OW Spotlight Tom MacKinnon

Lynedoch '12

Junior Doctor

Do you have a fond memory from your time at Wellington that you would like to share or perhaps a particular teacher that really stood out?

Paul Hucklesby (biology teacher, medical careers advisor and Lynedoch 6th form tutor) - supported and advised many aspiring medical students (and now grateful doctors) over the years!

Tell us about yourself – just a few sentences to introduce yourself.
Since leaving Wellington (Ly 2012), I studied medicine at Imperial College and am currently a junior doctor working in a London hospital. I have a particular interest in surgery, and am due to start my specialty training in trauma and orthopaedic surgery in late 2020.

What inspired you to work in medicine?
Difficult to pinpoint exactly! None of my family have a medical background and I never had a “eureka” moment like some aspiring medics have in finding their vocation… I do remember it was after several chats with my biology teacher and career mentor in my lower 6th year that I realised medicine would be a good fit for me. I was due to start A-levels in the sciences, I knew that I didn’t want a desk job, and I wanted a career that was academic, stimulating and hands on. Even at this early stage in my career so far that’s exactly what it has been, it’s been a highly rewarding experience and I would make the exact same choices if I was to go back and do it again.


What is your speciality and how is the present Covid-19 pandemic affecting  your normal working routine ?

At the time of the outbreak I was working as a junior doctor on a vascular surgery unit, a specialty which involves operations to re-plumb blood vessels. My role at that time largely involved caring for patients on the ward but also assisting in the operating theatre. I actually was forced to isolate with COVID symptoms in early March right at the beginning of the outbreak but was fortunate in that my symptoms were only mild.

When regional COVID numbers started to climb, most hospitals including mine went into panic stations and had no choice but to cancel most non-emergency surgeries and clinics, while redeploying the vast majority of staff either into ITU or into “COVID mega-teams” on the wards. Along with my surgical colleagues I was assigned a COVID mega-team and for a few unprecedented weeks at the peak of the surge we unfortunately saw a very high numbers of deaths and extremely sick patients in a short space of time. The cases did drop off significantly as lockdown took effect and at time of writing we have been able to resume some aspects of normal service within the NHS.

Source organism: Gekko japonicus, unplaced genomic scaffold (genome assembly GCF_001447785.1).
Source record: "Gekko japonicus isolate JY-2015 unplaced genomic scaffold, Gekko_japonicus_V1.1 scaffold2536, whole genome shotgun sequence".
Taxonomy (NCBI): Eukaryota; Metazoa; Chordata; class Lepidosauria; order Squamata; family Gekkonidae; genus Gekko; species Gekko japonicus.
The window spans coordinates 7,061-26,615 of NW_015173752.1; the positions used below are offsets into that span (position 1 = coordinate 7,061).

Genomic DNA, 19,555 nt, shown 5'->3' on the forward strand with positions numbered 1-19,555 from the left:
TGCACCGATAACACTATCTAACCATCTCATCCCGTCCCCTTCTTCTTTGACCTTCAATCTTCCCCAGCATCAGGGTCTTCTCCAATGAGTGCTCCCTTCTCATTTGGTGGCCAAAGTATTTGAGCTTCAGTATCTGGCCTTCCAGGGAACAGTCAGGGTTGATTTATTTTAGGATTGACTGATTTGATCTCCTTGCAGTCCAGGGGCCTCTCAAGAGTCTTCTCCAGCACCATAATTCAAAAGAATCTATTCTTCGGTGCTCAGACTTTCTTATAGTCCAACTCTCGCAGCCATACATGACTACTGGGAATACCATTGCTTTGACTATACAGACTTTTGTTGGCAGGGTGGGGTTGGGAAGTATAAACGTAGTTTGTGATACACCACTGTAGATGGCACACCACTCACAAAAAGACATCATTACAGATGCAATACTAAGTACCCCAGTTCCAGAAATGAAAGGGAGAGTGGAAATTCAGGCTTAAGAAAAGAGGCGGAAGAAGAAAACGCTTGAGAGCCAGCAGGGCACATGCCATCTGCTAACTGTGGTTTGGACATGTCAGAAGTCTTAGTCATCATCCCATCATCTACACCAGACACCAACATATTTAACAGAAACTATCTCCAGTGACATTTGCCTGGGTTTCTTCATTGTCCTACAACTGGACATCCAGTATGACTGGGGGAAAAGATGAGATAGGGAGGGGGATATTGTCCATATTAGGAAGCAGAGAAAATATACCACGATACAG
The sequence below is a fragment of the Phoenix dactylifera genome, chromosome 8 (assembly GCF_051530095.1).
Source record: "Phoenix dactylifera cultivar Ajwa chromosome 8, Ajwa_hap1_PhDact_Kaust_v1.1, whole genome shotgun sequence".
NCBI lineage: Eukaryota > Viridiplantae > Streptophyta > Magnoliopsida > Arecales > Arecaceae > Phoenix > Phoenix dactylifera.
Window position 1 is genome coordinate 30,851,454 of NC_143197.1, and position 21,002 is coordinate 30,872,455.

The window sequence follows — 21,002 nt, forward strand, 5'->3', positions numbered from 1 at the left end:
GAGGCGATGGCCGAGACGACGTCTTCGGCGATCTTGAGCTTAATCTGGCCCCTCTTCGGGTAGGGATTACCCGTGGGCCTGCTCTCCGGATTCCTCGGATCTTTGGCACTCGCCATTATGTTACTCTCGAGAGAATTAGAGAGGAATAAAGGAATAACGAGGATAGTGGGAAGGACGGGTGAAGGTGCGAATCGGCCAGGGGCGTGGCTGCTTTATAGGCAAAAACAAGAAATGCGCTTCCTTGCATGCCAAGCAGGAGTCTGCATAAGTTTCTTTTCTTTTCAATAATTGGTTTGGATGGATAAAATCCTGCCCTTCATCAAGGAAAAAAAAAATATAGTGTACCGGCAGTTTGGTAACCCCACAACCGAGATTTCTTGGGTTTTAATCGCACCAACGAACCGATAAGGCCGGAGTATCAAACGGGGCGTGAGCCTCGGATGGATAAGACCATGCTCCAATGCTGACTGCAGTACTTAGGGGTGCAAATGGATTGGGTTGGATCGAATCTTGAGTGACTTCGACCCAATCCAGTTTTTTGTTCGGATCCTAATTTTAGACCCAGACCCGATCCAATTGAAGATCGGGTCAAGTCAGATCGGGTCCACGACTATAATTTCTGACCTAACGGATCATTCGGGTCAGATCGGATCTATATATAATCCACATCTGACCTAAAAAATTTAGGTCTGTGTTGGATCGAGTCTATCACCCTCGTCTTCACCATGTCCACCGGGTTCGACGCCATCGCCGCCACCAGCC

What is it like working within health care at the moment?

2020 is clearly an unusual year for the NHS, no one can anticipate whether future surges are coming or if we are past the worst. One positive experience from this pandemic has been seeing NHS staff from different specialties working together in unfamiliar environments at a time of high stress, pulling together and simply getting on with it. Some feel that this pandemic may prove to be a watershed moment for healthcare, catalysing widespread implementation of medical technology, telemedicine and restructured hospitals in the NHS – whether this materialises remains to be seen but nevetheless it will be an exciting few years for those joining the profession.


What advice would you give to students/young OWs who would like to join the medical profession?

Firstly, gain information. Whether it is from online resources, from your Wellington teachers or from OWs, it is important to understand what a career in medicine involves, and what steps you need to take to achieve this (eg work experience, grade requirements, which medical school to apply to). The annual OW medicine COG networking events are a fantastic opportunity for students to meet OW medics and pick their brains.

Secondly, set goals. These need to be targeted and achievable, and can help break down what can feel like a rather abstract ambition of “becoming a medical student/doctor” into digestible, actionable steps along the way.

Finally, make the most of the extracurricular opportunities that Wellington offers. It goes without saying you will need to be disciplined and study hard, but medical school interviews also look for well-rounded individuals with interests, so whether it is sport, art or travel, keep these up!